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Lindley Estes is a business writer for The Free Lance-Star and This blog is on Fredericksburg-area business. Send an e-mail to Lindley Estes.

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Supreme Court of Virginia sides with Sneads, Caroline

The Supreme Court of Virginia has sided with the Snead family and Caroline County officials in a long-pending case involving the right to mine a 60-acre property off U.S. 17 for sand and gravel.

In late 2008, Caroline’s Board of Supervisors approved a special-exception permit for the Clark’s Cut II mining operation on the north side of U.S. 17 along the Rappahannock River. The 60-acre parcel is on the other side of U.S. 17 from Emmett Snead’s farm.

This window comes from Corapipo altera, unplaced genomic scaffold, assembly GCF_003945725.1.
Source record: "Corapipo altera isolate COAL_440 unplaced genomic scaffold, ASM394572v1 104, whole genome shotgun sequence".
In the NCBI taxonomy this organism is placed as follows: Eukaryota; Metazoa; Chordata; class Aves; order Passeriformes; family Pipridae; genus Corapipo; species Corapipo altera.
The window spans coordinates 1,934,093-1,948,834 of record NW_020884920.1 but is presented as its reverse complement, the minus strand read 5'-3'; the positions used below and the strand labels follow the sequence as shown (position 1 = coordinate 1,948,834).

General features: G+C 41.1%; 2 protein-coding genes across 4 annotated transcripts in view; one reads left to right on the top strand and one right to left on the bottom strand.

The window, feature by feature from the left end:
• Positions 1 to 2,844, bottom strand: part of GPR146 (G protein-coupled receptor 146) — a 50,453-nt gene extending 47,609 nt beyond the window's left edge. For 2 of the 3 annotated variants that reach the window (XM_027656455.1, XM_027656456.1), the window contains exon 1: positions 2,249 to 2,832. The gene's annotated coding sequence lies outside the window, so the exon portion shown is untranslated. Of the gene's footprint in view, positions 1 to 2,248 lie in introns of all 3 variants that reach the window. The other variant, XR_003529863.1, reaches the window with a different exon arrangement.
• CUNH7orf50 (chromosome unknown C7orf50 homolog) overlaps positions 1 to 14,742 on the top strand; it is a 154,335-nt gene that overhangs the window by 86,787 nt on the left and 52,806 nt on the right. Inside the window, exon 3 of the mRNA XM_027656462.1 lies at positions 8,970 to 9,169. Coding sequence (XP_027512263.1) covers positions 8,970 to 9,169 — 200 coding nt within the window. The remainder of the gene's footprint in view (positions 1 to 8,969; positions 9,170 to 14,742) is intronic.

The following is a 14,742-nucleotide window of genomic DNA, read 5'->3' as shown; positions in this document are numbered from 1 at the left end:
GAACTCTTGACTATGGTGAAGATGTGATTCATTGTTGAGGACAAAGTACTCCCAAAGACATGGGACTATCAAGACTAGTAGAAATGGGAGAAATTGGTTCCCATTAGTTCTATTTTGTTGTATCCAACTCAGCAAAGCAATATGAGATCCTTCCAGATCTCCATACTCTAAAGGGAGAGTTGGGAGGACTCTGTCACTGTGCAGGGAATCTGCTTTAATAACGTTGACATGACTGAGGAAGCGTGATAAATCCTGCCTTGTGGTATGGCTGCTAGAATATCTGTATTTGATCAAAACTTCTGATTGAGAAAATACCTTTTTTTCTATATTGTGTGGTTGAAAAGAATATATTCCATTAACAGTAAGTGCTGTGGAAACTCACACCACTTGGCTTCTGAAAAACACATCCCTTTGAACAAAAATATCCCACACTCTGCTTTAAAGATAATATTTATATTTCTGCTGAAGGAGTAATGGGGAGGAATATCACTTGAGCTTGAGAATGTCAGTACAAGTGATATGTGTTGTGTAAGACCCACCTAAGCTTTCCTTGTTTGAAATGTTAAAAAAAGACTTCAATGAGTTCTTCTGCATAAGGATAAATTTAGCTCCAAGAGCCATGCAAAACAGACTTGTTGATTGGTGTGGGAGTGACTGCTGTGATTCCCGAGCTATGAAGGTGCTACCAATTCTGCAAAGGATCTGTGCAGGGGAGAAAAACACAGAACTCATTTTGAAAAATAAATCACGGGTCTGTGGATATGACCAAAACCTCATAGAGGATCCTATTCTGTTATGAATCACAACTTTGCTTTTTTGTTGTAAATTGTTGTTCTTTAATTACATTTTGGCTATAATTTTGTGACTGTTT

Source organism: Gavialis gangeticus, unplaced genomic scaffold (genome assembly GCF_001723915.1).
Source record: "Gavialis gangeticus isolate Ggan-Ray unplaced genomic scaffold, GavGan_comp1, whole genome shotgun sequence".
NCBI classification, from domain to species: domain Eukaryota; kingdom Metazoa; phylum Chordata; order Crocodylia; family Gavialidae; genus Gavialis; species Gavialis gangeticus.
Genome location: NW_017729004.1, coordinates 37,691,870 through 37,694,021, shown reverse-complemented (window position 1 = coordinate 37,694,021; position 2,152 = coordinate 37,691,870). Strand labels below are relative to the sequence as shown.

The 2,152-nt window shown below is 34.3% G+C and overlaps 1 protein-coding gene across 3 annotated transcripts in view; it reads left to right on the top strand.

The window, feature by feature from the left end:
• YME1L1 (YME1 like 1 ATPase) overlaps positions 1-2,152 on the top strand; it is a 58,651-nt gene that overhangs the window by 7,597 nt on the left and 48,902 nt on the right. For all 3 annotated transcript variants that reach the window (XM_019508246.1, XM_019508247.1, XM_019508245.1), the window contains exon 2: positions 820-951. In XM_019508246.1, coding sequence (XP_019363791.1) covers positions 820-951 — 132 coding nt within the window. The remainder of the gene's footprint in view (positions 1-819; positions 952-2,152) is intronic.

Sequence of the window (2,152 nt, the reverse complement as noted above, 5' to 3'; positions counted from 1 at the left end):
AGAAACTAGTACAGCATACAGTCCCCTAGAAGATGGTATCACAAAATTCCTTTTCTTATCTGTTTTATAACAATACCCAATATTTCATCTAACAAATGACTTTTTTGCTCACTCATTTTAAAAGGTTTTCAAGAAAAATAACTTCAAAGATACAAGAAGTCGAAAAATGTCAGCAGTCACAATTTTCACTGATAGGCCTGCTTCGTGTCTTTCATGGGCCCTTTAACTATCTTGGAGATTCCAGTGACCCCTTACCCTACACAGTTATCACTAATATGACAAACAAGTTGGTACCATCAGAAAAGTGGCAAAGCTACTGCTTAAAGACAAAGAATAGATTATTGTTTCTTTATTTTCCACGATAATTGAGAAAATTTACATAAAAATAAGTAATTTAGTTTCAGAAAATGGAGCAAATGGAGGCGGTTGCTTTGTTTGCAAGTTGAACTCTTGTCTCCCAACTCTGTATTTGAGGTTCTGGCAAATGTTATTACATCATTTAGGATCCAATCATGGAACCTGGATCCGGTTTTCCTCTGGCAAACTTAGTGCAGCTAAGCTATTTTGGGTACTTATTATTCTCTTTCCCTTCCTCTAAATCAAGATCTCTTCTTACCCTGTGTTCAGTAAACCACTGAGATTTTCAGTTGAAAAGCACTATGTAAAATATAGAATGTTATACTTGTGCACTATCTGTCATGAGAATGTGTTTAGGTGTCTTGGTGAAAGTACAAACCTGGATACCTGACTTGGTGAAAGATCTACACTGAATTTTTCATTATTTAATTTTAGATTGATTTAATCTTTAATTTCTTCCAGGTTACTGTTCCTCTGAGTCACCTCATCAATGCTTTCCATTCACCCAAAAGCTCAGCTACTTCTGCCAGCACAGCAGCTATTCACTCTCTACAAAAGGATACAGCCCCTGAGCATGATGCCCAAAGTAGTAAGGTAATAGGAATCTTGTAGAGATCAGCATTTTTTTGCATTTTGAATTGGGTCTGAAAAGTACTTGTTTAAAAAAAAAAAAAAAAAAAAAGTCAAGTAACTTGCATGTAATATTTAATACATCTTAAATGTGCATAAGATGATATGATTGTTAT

About 15 people with properties near the planned mining operation filed a lawsuit against the Snead family and the Board of Supervisors, claiming mining is not permitted in a rural preservation district.

This past spring, Caroline Circuit Court Judge Harry T. Taliaferro III sided with the Sneads and county. Late last month the Supreme Court of Virginia declined to hear an appeal in the matter, effectively ending the case and clearing the way for mining of the property.

Earlier this year the Supreme Court of Virginia also sided with Caroline’s supervisors and the land owner in a similar lawsuit involving Vulcan Materials Co.’s efforts to mine sand and gravel on the Black Marsh Farms property off U.S. 17.